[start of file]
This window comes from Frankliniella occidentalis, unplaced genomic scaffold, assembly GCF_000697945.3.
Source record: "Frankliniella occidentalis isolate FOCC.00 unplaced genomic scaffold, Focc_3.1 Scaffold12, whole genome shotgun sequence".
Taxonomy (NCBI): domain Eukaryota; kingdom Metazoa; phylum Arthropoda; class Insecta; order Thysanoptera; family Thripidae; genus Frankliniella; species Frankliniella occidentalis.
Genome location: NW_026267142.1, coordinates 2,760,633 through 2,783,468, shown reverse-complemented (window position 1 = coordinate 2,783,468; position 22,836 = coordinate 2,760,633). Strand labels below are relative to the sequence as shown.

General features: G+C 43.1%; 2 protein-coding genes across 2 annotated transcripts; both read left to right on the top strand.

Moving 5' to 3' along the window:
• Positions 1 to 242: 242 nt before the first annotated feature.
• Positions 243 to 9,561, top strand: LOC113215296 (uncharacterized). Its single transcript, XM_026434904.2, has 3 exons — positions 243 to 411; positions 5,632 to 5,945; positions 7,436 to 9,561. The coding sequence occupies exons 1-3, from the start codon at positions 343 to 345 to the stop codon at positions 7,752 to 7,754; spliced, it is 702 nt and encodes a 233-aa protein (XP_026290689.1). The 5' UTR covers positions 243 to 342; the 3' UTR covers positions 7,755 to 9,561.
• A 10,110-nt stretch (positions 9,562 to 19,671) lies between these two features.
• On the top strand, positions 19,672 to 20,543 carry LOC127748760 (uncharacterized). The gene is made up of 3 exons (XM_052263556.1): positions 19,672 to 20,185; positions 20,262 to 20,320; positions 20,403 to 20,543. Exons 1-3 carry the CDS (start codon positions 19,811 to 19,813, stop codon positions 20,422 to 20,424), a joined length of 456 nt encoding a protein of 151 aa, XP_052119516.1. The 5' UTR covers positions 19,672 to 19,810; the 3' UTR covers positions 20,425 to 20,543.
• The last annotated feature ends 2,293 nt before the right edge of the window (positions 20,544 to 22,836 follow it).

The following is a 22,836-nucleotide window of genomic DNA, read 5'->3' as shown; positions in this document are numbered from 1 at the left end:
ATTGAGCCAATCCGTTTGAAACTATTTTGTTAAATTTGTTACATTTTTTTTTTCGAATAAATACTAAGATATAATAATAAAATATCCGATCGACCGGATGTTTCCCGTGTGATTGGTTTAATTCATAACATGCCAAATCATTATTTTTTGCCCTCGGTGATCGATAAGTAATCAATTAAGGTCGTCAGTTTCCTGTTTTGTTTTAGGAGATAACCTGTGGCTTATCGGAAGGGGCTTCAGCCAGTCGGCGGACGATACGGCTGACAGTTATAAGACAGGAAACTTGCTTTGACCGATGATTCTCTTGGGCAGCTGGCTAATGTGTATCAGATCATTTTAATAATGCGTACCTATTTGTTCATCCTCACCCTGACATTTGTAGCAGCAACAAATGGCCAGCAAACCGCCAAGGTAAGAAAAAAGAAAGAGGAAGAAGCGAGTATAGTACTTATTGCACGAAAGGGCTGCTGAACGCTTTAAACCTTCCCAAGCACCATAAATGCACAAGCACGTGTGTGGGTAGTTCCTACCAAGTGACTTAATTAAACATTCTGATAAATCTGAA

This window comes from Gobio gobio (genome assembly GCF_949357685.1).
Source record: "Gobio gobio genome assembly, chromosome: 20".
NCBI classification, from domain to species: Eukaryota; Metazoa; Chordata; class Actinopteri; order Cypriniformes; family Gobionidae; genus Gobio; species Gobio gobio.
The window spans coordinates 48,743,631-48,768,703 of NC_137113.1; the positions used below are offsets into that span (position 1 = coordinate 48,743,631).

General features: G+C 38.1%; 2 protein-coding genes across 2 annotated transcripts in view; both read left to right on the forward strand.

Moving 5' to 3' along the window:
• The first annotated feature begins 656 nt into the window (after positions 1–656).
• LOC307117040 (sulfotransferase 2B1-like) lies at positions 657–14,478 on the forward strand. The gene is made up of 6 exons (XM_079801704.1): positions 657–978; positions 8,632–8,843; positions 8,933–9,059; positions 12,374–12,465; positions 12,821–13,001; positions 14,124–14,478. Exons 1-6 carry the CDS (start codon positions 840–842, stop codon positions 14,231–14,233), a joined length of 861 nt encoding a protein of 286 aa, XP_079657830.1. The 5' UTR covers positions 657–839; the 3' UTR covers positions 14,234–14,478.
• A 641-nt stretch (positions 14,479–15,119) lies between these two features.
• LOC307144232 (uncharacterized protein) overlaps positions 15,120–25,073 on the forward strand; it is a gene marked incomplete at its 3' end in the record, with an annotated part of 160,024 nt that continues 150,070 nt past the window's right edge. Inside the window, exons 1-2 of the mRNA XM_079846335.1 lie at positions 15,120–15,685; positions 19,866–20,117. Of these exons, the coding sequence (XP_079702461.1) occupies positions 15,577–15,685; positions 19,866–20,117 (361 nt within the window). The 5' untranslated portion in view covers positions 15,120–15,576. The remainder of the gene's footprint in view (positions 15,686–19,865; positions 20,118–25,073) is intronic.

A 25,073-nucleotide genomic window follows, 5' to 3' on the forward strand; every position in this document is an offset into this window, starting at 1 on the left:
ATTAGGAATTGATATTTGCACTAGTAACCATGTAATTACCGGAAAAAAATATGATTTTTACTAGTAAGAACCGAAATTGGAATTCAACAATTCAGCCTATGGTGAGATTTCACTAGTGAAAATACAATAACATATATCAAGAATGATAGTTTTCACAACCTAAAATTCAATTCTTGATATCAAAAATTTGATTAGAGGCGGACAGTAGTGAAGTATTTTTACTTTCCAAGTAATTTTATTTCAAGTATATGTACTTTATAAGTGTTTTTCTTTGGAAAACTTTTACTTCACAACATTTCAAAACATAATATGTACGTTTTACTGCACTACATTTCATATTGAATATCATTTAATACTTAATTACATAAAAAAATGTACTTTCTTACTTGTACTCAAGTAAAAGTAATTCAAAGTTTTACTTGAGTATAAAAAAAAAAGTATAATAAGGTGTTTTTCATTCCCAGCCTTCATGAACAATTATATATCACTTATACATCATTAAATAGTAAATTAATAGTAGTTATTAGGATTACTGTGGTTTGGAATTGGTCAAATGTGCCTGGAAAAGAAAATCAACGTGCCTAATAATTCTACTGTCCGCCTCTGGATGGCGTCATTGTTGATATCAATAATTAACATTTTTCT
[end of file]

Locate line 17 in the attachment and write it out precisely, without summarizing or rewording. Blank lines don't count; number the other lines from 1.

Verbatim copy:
The window spans coordinates 48,743,631-48,768,703 of NC_137113.1; the positions used below are offsets into that span (position 1 = coordinate 48,743,631).